Misericordia gets $99,985 grant for Medical, Health Humanities program

By Mark Guydish - [email protected]
Caleb -

DALLAS TWP. — Almost 23 months to the day after announcing plans for the only Medical and Health Humanities bachelor’s degree program in Pennsylvania, Misericordia University touted a federal grant just shy of six figures awarded to boost the program, which is finishing its first full year.

The university nabbed a $99,985 “Connections Implementation” grant from the National Endowment for the Humanities. A media release says the money will help revise the curriculum “to address urgent global health issues through expanded experiential learning opportunities.”

Misericordia announced the new degree program May 10, 2016, along with two other health care programs: a “patient navigator ” specialization in the bachelor of health science degree, and a bachelor of science degree in diagnostic sonography, better known as ultrasound.

At the time, assistant English Professor Amanda Caleb described the Medical and Health Humanities bachelor’s degree as an “interdisciplinary and inter-professional program that focuses on the human, and on human dignity, with regards to health and illness.” Caleb, who became the program director, said the idea would be to look “at health and illness through social, cultural, spiritual, philosophical and historical context.”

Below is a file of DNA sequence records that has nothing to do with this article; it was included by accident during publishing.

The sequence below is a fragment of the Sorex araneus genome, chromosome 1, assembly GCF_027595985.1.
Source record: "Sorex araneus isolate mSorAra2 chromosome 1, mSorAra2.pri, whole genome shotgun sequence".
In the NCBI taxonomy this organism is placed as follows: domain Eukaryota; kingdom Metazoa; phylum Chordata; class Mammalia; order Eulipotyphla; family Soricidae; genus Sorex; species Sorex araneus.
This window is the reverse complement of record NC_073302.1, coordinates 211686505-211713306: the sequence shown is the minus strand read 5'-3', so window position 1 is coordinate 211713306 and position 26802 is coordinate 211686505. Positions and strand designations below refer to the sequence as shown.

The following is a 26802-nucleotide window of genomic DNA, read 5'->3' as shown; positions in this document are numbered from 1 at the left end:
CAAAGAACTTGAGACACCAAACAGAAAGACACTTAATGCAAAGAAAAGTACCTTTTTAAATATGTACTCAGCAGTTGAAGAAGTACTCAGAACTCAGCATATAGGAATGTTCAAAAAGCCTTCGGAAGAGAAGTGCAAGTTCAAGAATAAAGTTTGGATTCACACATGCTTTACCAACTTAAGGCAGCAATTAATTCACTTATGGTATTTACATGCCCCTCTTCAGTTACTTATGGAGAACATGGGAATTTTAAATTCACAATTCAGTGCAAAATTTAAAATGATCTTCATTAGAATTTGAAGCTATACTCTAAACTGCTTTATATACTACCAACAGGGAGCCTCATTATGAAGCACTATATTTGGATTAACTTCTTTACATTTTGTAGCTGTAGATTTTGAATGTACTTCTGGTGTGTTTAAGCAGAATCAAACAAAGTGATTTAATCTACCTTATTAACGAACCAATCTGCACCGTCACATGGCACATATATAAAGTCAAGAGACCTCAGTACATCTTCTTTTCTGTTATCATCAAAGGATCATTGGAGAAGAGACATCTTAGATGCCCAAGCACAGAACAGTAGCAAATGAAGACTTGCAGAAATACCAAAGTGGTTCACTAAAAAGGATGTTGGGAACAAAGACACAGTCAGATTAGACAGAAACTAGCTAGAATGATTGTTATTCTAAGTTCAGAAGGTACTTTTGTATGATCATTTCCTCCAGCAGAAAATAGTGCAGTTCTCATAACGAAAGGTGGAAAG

The program began last fall. Students can get a bachelor of arts in Medical and Health Humanities, in Pre-law Medical and Health Humanities, and in Pre-Doctor of Physical Therapy Medical and Health Humanities. They can also take a 15-credit minor in humanities or health and social science degrees.

The grant will help the university revise three existing courses and add eight new ones, including Health Disparities; Environmental Health; Race, Gender and Health; Health and Human Rights; Global Health Populations; Modern Epidemics and Pandemics; Introduction to Medical Geography; and Introduction to U.S. Health Policy.

The grant “will support a revised curriculum that challenges students to understand how the Humanities inform and shape concepts of health and illness, and to apply their academic knowledge to practice in a meaningful and lasting manner,’’ Caleb said in the release.


By Mark Guydish

[email protected]

Reach Mark Guydish at 570-991-6112 or on Twitter @TLMarkGuydish

Reach Mark Guydish at 570-991-6112 or on Twitter @TLMarkGuydish